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ADS6: Body of Making

Amy Wallace

Originally from Swindon (UK), I completed my undergraduate at the University of Westminster. My third year project ‘A Home for Vivienne Westwood’ was nominated for the RIBA Bronze medal. Whilst studying my BA I also undertook an exchange semester, studying at the Chinese University of Hong Kong. I also had the opportunity to work on-site in a summer programme working with Critical Concrete in Porto in sustainable design.


After graduated I worked as an Architectural Assistant for Hawkins\Brown, primarily focusing on mixed use residential projects. During my time there I enjoyed working in the model making workshops, fabricating sketch to final models for company-wide schemes. I also participated in the RIBA school programme, leading architecture workshops for a secondary school class.


Throughout my practice, I find inspiration from film, fashion and literature. My time at the Royal College of Art has allowed me to stretch these cross-disciplinary interests further. Fiction in architecture has been a central theme for both my years at the RCA: exampled by my first year project ‘The Consumption of Catastrophe’ which looked at architecture as a mechanism of fiction in portraying history. Fictional architecture was explored further in my dissertation examining the use of architectural sets in the contemporary horror film. This fascination in the boundary between fiction and reality is continuing with my present work – further stretching the connections between film and architecture through use of film, model making and animation. 

Degree Details

School of Architecture

ADS6: Body of Making

Out of the Clyde is a cinematic exploration of the small Scottish town of Gourock. This post-industrial landscape is continuously subjected to ideas of regeneration. The final film around three research questions:

1.      What authority should an architect have in a regenerative project?

2.     How can the personality of Gourock be captured through film, animation and models?

3.     How can the complexities of urban regeneration be presented through narrative?

These are extrapolated through a series of spatial interventions and characters that inhabit the town. The project is largely narrated through the voice of an experimental civic worker, embedded within the community. Interspersed within her makeshift office, we witness three regenerative approaches.

1988 Regeneration through festival: The Yellow Kettle

2017 Regeneration through civic design: The Lido

2028 Regeneration through environmental intervention: Flooding the Clyde 

Out of the Clyde

Out of the Clyde is the final film that follows our main character through her exploration into Gourock’s history, present and potential future. We witness trust and care being built throughout the town’s community. Through memory, interview and future provocation we see insights into intimate histories, civic failures and urban desolation. 

With thanks to Ian Wallace, Jonah Kidd and Hannah Palframan.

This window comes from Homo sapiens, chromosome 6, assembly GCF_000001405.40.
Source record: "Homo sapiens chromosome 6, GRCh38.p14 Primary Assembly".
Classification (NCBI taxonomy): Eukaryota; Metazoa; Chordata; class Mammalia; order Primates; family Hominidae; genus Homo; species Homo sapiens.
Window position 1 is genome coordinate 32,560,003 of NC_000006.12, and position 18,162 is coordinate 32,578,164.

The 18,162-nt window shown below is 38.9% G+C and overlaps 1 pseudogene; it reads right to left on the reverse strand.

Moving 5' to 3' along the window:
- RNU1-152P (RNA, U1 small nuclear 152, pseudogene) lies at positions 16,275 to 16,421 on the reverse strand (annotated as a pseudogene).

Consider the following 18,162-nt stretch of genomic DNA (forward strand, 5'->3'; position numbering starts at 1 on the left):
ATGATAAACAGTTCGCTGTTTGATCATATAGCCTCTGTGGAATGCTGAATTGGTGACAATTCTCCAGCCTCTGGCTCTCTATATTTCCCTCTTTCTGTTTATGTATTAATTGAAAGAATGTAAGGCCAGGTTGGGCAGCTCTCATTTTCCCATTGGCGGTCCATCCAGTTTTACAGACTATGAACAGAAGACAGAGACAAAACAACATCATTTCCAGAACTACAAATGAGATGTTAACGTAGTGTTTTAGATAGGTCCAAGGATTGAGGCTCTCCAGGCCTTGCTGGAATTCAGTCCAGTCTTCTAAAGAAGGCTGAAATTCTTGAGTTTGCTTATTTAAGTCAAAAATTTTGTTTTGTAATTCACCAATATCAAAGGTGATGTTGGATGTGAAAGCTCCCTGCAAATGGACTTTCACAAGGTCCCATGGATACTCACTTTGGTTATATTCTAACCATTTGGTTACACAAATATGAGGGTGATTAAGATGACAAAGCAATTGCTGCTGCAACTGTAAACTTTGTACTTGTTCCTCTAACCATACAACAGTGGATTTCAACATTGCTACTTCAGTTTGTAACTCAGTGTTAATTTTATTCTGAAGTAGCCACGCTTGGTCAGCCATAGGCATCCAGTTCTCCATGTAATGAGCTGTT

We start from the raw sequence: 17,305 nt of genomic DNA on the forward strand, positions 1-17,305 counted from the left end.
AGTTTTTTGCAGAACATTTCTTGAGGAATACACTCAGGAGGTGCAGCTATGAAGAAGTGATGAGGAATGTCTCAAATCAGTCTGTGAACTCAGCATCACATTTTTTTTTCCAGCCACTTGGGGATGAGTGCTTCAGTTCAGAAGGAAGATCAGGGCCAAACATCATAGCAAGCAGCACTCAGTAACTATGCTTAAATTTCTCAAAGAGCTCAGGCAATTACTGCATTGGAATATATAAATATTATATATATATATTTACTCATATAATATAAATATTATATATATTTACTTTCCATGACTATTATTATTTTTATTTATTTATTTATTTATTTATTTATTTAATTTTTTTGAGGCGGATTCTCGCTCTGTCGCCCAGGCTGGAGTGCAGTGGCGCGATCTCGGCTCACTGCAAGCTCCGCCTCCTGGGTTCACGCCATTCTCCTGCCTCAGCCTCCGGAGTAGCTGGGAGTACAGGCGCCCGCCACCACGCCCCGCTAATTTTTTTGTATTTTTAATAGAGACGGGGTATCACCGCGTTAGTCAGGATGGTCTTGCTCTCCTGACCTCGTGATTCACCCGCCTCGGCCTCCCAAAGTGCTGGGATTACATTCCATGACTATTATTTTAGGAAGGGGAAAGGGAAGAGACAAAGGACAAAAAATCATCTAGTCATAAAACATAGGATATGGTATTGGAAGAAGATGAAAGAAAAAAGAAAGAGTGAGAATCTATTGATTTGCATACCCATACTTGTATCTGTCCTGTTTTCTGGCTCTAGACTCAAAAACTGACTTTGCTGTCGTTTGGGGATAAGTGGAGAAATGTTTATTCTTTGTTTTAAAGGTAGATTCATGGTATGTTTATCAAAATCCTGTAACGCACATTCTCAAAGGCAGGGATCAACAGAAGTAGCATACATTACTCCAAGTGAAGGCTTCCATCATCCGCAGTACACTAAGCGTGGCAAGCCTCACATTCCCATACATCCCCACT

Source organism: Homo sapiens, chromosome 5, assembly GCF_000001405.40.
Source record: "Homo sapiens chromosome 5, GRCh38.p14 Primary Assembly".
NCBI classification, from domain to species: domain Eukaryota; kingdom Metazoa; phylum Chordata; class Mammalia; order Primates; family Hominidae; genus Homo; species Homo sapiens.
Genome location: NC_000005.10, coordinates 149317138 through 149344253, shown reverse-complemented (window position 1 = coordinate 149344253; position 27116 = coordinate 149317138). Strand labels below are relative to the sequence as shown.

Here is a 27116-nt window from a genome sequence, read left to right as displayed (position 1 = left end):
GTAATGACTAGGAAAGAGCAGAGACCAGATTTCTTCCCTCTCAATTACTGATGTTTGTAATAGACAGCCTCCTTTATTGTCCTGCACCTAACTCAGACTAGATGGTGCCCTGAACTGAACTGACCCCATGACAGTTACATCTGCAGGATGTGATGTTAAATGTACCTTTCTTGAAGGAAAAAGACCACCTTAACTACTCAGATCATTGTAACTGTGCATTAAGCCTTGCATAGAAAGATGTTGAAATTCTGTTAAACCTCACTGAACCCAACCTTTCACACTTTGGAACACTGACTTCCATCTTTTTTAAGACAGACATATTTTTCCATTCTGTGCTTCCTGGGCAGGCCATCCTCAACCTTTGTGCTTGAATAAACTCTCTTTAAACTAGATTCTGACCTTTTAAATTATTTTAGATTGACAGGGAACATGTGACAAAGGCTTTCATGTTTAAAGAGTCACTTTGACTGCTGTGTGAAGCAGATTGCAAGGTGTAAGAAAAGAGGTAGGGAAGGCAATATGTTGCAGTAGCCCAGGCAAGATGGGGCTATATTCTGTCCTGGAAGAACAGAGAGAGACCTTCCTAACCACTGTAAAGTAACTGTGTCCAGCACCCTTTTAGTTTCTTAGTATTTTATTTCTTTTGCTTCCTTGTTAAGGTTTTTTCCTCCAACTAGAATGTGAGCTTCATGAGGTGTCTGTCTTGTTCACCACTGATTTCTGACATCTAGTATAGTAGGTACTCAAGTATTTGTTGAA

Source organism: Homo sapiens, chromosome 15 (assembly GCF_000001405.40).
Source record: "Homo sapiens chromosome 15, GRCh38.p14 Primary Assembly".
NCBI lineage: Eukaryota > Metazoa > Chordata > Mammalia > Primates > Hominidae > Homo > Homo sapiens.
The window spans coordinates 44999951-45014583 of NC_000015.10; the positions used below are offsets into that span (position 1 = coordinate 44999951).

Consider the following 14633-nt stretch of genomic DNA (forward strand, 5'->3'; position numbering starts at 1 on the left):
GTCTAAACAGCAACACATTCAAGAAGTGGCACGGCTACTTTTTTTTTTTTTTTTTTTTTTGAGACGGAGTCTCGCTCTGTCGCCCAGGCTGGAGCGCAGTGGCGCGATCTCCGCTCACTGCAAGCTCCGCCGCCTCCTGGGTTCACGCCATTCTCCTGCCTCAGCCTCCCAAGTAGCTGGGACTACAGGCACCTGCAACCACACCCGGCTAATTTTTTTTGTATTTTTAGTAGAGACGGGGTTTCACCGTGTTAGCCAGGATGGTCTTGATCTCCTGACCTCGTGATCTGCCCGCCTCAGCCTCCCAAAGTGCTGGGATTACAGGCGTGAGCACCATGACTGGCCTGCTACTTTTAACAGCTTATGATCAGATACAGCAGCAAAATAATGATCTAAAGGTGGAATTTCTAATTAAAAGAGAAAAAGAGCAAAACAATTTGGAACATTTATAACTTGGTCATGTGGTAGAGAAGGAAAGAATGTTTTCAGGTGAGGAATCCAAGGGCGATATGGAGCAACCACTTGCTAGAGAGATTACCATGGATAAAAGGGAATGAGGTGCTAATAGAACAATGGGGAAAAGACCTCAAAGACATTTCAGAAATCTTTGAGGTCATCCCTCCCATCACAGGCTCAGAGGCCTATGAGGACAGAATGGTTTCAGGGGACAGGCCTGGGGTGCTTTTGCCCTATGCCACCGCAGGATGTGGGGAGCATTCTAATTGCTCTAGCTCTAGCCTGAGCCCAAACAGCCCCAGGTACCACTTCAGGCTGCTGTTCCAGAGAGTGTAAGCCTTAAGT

The Yellow Kettle
Site Model
The Lido
Site Research

The Civic Worker's office plays a central role within the film - partitioning her research into three main areas and enclosing a central site model. Whilst the language of models, reports and sketches are architecturally familiar, there is a subversion and infiltration that hints at a new embedded way of working within a community.


The Kettle
Top Down View

The Model is a central character, represented both digitally and physically. The model grounds our understanding of the interventions integrating within the town as time passes. The out of scale, colourful infiltration reiterates the ideas of non-conventional, community influenced design. The fusion of film, animation and models provide a critical commentary of our common practice as architects to dictate urban relationships in a detached top-down view.

View from Lido
Flood Defenses
Night Time

The Flood is witnessed in the final scenes of the film. This environmental intervention – caused by an influx of rain and the Clyde’s rising water level – examples an alternative urban regeneration approach. The flood rejects high-density, economically driven notions, in favour of a ritualistic environmental approach and the building of trust and interpersonal relationships.

Travelling to Gourock
The Landscape
The Clyde
Travelling to the Lido
The Lido's Pool
The Deck

The Lido represents the failure of past regeneration schemes undertaken in the town, that have been economically centred and dismissive of current and past communities. Gourock’s open air pool is one of Scotland’s oldest Lidos and has remained a central anchor within the town. The Lido within the film is an exaggerated and fictional illustration portraying the potential downfalls of fragmented rejuvenation projects. 

The Urban
The Domestic
The Landscape

The Yellow Kettle is a symbol of pride and celebration. The original Yellow Kettle was gifted by the Glasgow Garden Festival as a commemoration of resident James Watt and his steam innovation. The Kettle was reused as a tourist information kiosk where my grandmother worked in 1994. This kettle holds mysticism, lore and nostalgia for a past life in Gourock. Within the film it is fictionalised as an over-scaled, mysterious new presence that residents compare to their own memory.